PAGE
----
What is the best thing about being in London right now? What are the little things that have made it “home” for you now? What are some of the struggles that you still continue to face?
I love many things about living in London. It is absolutely home to me now – this is where my family is, my house, my laundry … er. Despite the fact that I am in charge of my own domestic work, I love the fact that I’m in a culture where servants are not the norm. I also like the fact that it’s a secular society, sometimes the competitive religousity in some parts of Manila can be stifling. I also love the fact that everyone’s reading all the time – you see them on the buses and in the trains.
Meanwhile culture clashes continue. It used to anger me when people expressed surprise that I could speak English and worked as a writer. Mind you, it angered me more when fellow Filipinos pretended that the majority of us in the UK were NOT in domestic work … because we are, making a living is nothing to be ashamed of. But I must be getting old because I don’t bristle anymore when someone makes some terrible generalization about Filipinos. I just smile the smile of the wise, knowing that I know better.
What are some of the things that you miss most in the Philippines? How about the things/social issues that still manage to exasperate or frustrate you?
How much time have you got? I miss people most of all. My family, my friends, watching my nieces and nephew grow up. Not being there for my mother when she needs me. I miss my friends with whom I share a cultural past (much as I love my husband, he doesn’t react when I burst into some song I loved as a child because he had a very different upbringing).
As for exasperating things … that’s another long list although I am a patient person and I can forgive most idiosyncracies of my beloved homeland. But I think the thing that most upsets me about the Philippines is the gaping social divide. I am almost bitter about how one section of society doesn’t seem to be aware of how the other half lives. It is ghastly to see.
When I was waiting for my sister at the airport curb the last time I was home, I saw three fat, clearly rich men arrive with trolleys of suitcases. Their skinny driver carried their gazillion bags to the car, and not a one lifted a finger to help. Not only that, they berated the man for taking so long, looking down their noses as if he was a thing with no soul. I do not miss THAT at all.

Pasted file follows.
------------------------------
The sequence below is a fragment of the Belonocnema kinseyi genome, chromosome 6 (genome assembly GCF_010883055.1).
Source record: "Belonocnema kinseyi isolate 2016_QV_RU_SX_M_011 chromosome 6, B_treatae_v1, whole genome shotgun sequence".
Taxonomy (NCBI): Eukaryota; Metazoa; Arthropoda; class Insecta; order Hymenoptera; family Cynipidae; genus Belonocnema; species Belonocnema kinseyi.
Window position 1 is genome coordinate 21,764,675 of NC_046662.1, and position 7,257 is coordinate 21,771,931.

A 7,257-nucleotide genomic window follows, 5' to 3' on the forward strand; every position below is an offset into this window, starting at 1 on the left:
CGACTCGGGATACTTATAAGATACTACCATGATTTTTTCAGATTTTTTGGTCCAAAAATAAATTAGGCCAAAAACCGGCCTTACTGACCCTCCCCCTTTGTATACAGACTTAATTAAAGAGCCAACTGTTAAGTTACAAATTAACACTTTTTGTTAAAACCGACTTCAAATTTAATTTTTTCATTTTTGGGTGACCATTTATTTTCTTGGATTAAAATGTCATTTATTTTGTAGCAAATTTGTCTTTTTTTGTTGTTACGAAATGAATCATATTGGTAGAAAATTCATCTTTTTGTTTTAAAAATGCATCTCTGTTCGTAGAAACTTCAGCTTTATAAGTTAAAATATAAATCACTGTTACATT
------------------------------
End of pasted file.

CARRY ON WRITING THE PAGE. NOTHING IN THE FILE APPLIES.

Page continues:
What are some of the Filipino books (if any) or authors that you are slowly introducing to your children for them to have an understanding of their Filipino heritage, especially now that you currently live in London?
I bought as many Filipino children’s books as possible while my children were growing up – but there weren’t as many published as there are now. Their favourites were those collections of legends and stories from Tahanan Books and cheeky Pilandok from the Adarna series. Recently I acquired a copy of Subversive Lives by my cousins Susan and Nathan Quimpo – chronicling the harrowing experiences of the ten Quimpo siblings during the Marcos regime, from torture to imprisonment. I think it will appall, move and amaze them to think that people so close to us had gone through all that.
Could you share with us some of your favorite books that deal with the immigrant experience, or living so far away from one’s birthplace and finding one’s home wherever that may be?
I get the feeling from recent reviews I’ve read that it’s become somewhat unfashionable to like Amy Tan but she has to be on the top of my list. The Joy Luck Club, The Kitchen God’s Wife and A Hundred Secret Senses all have the power to make me nod and say, yes, that is exactly the way it is. Or to wince, saying Asian mothers are really like that. I love how she captures that disconnect between East and West. The ghosts that haunt her Western characters are the same as my own.
Thank you so much Candy for agreeing to be our Featured Storyteller here in GatheringBooks despite your extremely hectic schedule. We truly appreciate your finding the time to answer our questions.
It’s my pleasure! Thank YOU for having me – I enjoyed your insightful questions!
If you wish to know more about Candy, click here to be taken to her website.
We are immensely privileged to have Candy Gourlay back for the Asian Festival of Children’s Content this 2015. She will be delivering one of the keynotes for the festival.